Middlebury

Harvard Law professor and social justice pioneer Lani Guinier to speak April 30

April 15, 2008

MIDDLEBURY, Vt. - Social justice advocate Lani Guinier will give the 2008 John Hamilton Fulton Lecture in the Liberal Arts on Wednesday, April 30, at 8 p.m. in Middlebury College's Mead Chapel on Hepburn Road off College Street (Route 125). Guinier's talk is free and open to the public, and will be based on her forthcoming book titled "Meritocracy Inc.: How Wealth Became Merit, Class Became Race, and College Education Became a Gift from the Poor to the Rich." A reception will follow in McCullough Social Space, located on Old Chapel Road off College Street.

In July 1998, Guinier became the first black woman tenured professor in Harvard Law School's history. The appointment was yet another milestone in a previously distinguished yet challenging legal career. Guinier first came to public attention in 1993 when President Clinton nominated her as the first black woman to head the Civil Rights Division of the Department of Justice. Prior to that, she had been a civil rights attorney for more than 10 years and served in the Civil Rights Division during the Carter administration as special assistant to Assistant Attorney General Drew S. Days. After Clinton's nomination, conservatives attacked Guinier's views on democracy and voting, driving Clinton to withdraw her name without a confirmation hearing. The experience encouraged Guinier to use subsequent public speaking opportunities to discuss issues of race, gender and democratic decision-making.

Today she is one of the nation's most sought after speakers. She has written extensively, including books such as "The Tyranny of the Majority" (1994);" Becoming Gentlemen: Women, Law Schools and Institutional Change" (1995); "Lift Every Voice: Turning a Civil Rights Setback Into a New Vision of Social Justice" (1998), a personal and political memoir; and "The Miner's Canary: Rethinking Race and Power" (2002), which she co-authored with Gerald Torres. She has authored articles for law reviews as well as op-ed pieces on issues of affirmative action, gender equity and race conscious political districting.

She attended Radcliffe College and Yale University Law School, and was inspired at a young age by trailblazing civil rights attorney Constance Baker Motley. Following in Baker Motley's footsteps, Guinier joined the NAACP Legal Defense Fund (LDF) and in the 1980s, she headed LDF's voting rights program, litigating cases throughout the South.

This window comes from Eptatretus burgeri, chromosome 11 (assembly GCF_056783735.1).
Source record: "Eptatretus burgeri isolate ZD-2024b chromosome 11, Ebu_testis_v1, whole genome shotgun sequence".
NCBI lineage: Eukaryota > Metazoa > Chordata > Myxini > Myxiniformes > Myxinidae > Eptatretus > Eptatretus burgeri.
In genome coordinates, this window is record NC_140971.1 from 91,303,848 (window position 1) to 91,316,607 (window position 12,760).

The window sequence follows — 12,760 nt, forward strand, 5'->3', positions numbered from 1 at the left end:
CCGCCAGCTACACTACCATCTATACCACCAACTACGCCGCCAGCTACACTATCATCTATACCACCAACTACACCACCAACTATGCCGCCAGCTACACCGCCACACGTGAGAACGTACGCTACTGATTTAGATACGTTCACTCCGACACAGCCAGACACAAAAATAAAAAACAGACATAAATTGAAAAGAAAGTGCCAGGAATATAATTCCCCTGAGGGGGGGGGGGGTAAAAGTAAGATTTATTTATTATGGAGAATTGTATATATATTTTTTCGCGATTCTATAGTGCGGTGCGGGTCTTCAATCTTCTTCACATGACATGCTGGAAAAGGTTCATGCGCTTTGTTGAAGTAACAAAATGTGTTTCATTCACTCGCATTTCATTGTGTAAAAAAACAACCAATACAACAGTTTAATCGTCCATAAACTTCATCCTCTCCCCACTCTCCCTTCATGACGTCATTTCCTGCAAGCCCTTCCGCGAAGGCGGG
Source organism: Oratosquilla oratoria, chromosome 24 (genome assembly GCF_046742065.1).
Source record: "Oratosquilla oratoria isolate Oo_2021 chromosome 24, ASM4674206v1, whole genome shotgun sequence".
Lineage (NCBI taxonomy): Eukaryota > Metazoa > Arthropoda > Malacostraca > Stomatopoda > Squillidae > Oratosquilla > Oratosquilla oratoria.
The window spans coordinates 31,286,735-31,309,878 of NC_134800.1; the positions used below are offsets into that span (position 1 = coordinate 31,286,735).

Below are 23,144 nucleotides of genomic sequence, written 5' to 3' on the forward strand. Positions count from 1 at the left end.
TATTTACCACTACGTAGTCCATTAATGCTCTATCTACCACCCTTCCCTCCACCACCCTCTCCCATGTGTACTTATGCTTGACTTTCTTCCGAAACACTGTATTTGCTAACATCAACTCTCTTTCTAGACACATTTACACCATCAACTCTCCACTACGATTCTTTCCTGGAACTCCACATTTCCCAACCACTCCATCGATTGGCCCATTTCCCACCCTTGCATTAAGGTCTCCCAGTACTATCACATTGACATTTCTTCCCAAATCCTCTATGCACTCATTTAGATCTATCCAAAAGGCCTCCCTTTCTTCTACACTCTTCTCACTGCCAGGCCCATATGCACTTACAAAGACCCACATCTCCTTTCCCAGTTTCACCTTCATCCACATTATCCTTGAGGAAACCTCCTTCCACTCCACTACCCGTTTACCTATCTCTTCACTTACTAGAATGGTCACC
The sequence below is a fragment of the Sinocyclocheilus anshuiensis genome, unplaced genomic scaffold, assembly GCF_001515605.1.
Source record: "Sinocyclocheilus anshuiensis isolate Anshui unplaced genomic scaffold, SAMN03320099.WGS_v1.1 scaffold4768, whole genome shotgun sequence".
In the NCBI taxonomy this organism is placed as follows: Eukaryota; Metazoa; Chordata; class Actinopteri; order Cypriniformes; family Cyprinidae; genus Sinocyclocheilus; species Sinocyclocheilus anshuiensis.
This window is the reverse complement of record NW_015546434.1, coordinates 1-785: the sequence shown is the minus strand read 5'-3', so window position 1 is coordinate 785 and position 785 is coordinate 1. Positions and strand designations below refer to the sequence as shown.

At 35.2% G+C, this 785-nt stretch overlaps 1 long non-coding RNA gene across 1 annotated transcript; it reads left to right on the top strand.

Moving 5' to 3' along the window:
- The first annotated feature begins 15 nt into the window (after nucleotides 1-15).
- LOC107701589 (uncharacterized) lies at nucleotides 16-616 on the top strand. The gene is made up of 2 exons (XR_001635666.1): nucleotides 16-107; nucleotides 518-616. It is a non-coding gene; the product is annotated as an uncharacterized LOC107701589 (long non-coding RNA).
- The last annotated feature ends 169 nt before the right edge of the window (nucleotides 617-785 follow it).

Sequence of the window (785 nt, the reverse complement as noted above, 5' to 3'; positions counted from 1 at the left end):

Before joining the Harvard Law School faculty, Guinier was a tenured professor at the University of Pennsylvania. At Harvard, she teaches courses on professional responsibility for public lawyers, law and the political process, and critical perspectives on race, gender, class and social change. She has been recognized for her achievements with many awards, including the Champion of Democracy Award from the National Women's Political Caucus; the Margaret Brent Women Lawyers of Achievement Award from the Commission on Women in the Profession; the Rosa Parks Award from the American Association of Affirmative Action; the Big Sisters Award; the Sacks-Freund Award for Teaching Excellence from Harvard Law School; and the Harvey Levin Teaching Award, given to her by her students at the University of Pennsylvania Law School.

The John Hamilton Fulton Lecture in the Liberal Arts was established at Middlebury College in 1966. The late Alexander Hamilton Fulton, an emeritus member of the Middlebury College board of trustees, donated the gift that established the lectureship, which is named in honor of his father.
Previous Fulton lecturers have included Beverly Sills, James A. Baker III, William H. Rehnquist, Wynton Marsalis and Elie Wiesel.

For more information, contact Middlebury College Coordinator of Diversity Initiatives in the Office for Institutional Planning and Diversity Jennifer Herrera at 802-443-5743 or jherrera@middlebury.edu.